SHAKESPEARE GALLERY

 

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Shakespeare 1 Shakespeare 2 Shakespeare 3 Shakespeare 4 Shakespeare 5
"I feel my heart, newly opened, putting forth tender buds of hope; tomorrow's blossoms."
King Henry VIII
 "Two lovely buds on one stem; so with two friends, one heart."
Midsummer Night's Dream
 "I am that mint... that columbine."
Love's Labours Lost
 "A dinner fit for the gods"
Julius Caesar
 "Haply, I think on thee."
Sonnet 29
         
Shakespeare 6 Shakespeare 7 Shakespeare 8 Shakespeare 9 Shakespeare 10
"Hail to thee, Lady!  And may the grace of heaven enwheel thee round!"
Othello
 "What daisies pied do paint the meadow with delight."
Love's Labours Lost
 "The heavens themselves blaze forth."
Julius Caesar
 "Nothing so becomes a man as modest stillness, humility and peace."
Henry V
 "A dinner fit for the gods."
Julius Caesar
         
Shakespeare 11 Shakespeare 12 Shakespeare 13 Shakespeare 14 Shakespeare 15
"Hail to thee, Lady!  And may the grace of heaven enwheel thee round!"
Othello
 "There are no ancient gentlemen but gardeners, ditchers and grave makers; they hold up Adam's profession."  Hamlet  "So doth the woodbine, the sweet honeysuckle, gentle entwine."
A Midsummer Night's Dream
 "Let me hear from thee, whereso'er thou art in this world's globe, or I'll send an iris that shall find thee out."
King Henry VI
 "The many-colored Iris rounds thine eye."
All's Well That Ends Well
         
Shakespeare 16 Shakespeare 17 Shakespeare 18 Shakespeare 19 Shakespeare 20
"When ladies slippers all silvery dew'd do paint the meadows with delight."
Sonnet 98
 "The lavendere comfortes the brayne very well and one can imbibe good humour from its colour."  Chaucer  "...there are lilies of all kinds blooming in the meadow."
Winter's Tale
 "There are no ancient gentlemen but gardeners, ditchers and grave makers; they hold up Adam's profession."  Hamlet  "Yet mark'd I where the bolt of Cupid fell..."
A Midsummer Night's Dream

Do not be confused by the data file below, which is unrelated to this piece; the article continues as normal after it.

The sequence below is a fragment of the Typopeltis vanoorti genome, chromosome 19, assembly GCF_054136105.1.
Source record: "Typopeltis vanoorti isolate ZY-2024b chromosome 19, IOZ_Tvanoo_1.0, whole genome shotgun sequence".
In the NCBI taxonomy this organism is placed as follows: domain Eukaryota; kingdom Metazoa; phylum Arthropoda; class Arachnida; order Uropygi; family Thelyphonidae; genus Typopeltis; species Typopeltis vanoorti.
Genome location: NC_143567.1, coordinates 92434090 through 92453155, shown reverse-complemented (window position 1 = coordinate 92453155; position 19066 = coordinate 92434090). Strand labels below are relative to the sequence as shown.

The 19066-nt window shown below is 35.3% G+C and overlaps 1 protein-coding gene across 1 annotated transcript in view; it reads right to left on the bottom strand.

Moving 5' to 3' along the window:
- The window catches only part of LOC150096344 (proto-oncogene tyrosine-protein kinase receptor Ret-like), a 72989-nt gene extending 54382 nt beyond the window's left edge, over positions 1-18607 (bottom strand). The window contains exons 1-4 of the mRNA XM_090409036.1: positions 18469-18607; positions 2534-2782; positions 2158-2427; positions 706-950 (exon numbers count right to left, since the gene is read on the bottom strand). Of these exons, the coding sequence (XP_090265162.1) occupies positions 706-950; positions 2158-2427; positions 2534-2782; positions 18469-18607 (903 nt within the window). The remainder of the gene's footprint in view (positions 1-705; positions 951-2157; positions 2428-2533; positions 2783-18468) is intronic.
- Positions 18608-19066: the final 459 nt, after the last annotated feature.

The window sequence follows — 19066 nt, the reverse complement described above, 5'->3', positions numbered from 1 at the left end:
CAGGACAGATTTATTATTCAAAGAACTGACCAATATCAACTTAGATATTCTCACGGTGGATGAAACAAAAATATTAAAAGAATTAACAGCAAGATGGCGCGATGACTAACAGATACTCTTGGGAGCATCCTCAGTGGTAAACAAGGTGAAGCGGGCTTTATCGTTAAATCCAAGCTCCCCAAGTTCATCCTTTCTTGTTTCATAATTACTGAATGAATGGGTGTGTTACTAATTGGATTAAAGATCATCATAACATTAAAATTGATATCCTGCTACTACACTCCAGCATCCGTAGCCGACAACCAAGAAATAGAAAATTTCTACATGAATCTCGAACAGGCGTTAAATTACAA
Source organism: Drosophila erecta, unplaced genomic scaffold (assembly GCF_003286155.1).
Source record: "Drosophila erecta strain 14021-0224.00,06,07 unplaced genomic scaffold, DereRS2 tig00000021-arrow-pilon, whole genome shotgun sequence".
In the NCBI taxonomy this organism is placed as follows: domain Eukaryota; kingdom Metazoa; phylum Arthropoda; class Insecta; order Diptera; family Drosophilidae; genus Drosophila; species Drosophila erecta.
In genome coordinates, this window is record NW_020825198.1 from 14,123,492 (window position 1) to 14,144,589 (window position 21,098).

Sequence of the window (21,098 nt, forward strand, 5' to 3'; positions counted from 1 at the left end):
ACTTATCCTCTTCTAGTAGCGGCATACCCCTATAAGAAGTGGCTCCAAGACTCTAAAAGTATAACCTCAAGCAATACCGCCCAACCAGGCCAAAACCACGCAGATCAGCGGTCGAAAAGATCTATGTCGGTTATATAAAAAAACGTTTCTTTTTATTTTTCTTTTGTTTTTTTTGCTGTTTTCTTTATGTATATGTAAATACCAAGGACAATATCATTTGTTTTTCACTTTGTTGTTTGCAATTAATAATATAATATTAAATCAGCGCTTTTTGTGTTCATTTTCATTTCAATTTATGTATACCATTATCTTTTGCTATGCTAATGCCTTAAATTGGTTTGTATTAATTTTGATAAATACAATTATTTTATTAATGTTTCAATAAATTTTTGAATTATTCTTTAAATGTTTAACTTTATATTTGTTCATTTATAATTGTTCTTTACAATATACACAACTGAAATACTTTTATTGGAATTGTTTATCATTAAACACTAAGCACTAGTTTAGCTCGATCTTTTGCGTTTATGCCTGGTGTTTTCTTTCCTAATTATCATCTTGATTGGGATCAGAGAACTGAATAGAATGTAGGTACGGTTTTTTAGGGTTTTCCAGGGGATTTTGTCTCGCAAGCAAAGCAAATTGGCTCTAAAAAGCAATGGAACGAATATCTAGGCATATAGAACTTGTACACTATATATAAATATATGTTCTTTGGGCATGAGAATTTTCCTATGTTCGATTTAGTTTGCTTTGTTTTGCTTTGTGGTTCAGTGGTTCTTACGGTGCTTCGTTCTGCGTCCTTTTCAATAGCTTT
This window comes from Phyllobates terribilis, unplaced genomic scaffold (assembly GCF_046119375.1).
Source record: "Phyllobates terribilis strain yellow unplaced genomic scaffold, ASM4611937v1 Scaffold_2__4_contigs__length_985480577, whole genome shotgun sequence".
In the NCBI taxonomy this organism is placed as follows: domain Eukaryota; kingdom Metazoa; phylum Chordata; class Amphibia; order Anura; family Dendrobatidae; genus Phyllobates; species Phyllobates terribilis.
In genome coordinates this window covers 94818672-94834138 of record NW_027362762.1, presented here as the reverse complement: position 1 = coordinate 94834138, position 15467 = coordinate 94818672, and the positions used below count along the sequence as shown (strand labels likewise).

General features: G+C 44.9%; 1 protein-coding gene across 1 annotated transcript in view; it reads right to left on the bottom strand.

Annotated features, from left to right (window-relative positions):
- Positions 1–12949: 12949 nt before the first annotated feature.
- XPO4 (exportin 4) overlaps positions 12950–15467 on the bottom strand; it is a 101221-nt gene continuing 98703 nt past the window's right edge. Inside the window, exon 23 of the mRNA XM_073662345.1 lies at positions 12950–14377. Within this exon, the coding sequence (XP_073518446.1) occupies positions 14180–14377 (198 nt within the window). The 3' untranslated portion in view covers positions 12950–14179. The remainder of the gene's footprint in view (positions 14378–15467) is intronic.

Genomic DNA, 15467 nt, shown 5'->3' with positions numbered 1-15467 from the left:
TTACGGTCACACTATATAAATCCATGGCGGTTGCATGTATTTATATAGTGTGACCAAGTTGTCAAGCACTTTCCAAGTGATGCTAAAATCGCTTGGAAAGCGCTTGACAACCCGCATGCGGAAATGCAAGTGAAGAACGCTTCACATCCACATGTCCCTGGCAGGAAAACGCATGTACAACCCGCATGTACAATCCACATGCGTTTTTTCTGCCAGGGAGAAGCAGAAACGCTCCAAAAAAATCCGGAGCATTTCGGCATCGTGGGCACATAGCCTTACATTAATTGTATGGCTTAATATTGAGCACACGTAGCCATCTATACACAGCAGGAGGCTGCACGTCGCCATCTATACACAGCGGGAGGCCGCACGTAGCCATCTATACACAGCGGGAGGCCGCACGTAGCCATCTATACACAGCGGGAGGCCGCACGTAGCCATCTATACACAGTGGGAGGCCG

Shakespeare 21 Shakespeare 22 Shakespeare 23 Shakespeare 24 Shakespeare 25
"Proud April dressed in all her trim hath put a spirit of youth in everything."
Sonnet 98
 "A rose by any other name would smell as sweet."
Romeo and Juliet
 "...there, where melodious birds sing madrigals, will be make our bed of a thousand fragrant roses."
The Merry Wives of Windsor
 "Th' apparel oft proclaims the man!"  Hamlet "Mercy droppeth as a gentle rain from heaven; an attribute of God Himself."  Shakespeare
         
Shakespeare 26 Shakespeare 27 Shakespeare 28 Shakespeare 29 Shakespeare 30
"Thou, out of heaven's benediction cometh!"  Shakespeare "I feel my heart newly opened putting forth tender buds of hope; tomorrow's blossoms."
Shakespeare
"I, an ass, am onion ey'd."
Shakespeare
"To gild refined gold; to paint the lily is wasteful excess."  Shakespeare "And therewith, fantastic garlands did she make of crowflowers, nettles, orchids, daisies and long purples..."
Shakespeare
         
Shakespeare 31 Shakespeare 32 Shakespeare 33 Shakespeare 34 Shakespeare 35
"There sleeps Titania, some time of the night, lulled in these flowers with dances and delight."
Shakespeare
"There sleeps Titania, some time of the night, lulled in these flowers with dances and delight."
Shakespeare
"There sleeps Titania, some time of the night, lulled in these flowers with dances and delight."
Shakespeare
"A weed wide enough to wrap a fairy in."
Shakespeare
"A very gentle beast and of a good conscience."
Shakespeare
         
Shakespeare 36 Shakespeare 37 Shakespeare 38 Shakespeare 39 Shakespeare 40
"The lunatic, the lover and the poet are of imagination all compact."
Shakespeare
"The lunatic, the lover and the poet are of imagination all compact."
Shakespeare
"The fairest flowers o' the season."  Shakespeare "How sweet the moonlight sleeps as we sit upon this bank and let the sounds of music creep into the soft stillness." 
William Shakespeare
"Oh, such a night, when Medea gathered the enchanted herbs that did renew old Aeson."
Shakespeare
         
Shakespeare 41        
       
"Goddess, nymph, perfect divine!  To what, my love, shall I compare thine eyne?"
Shakespeare
       
         

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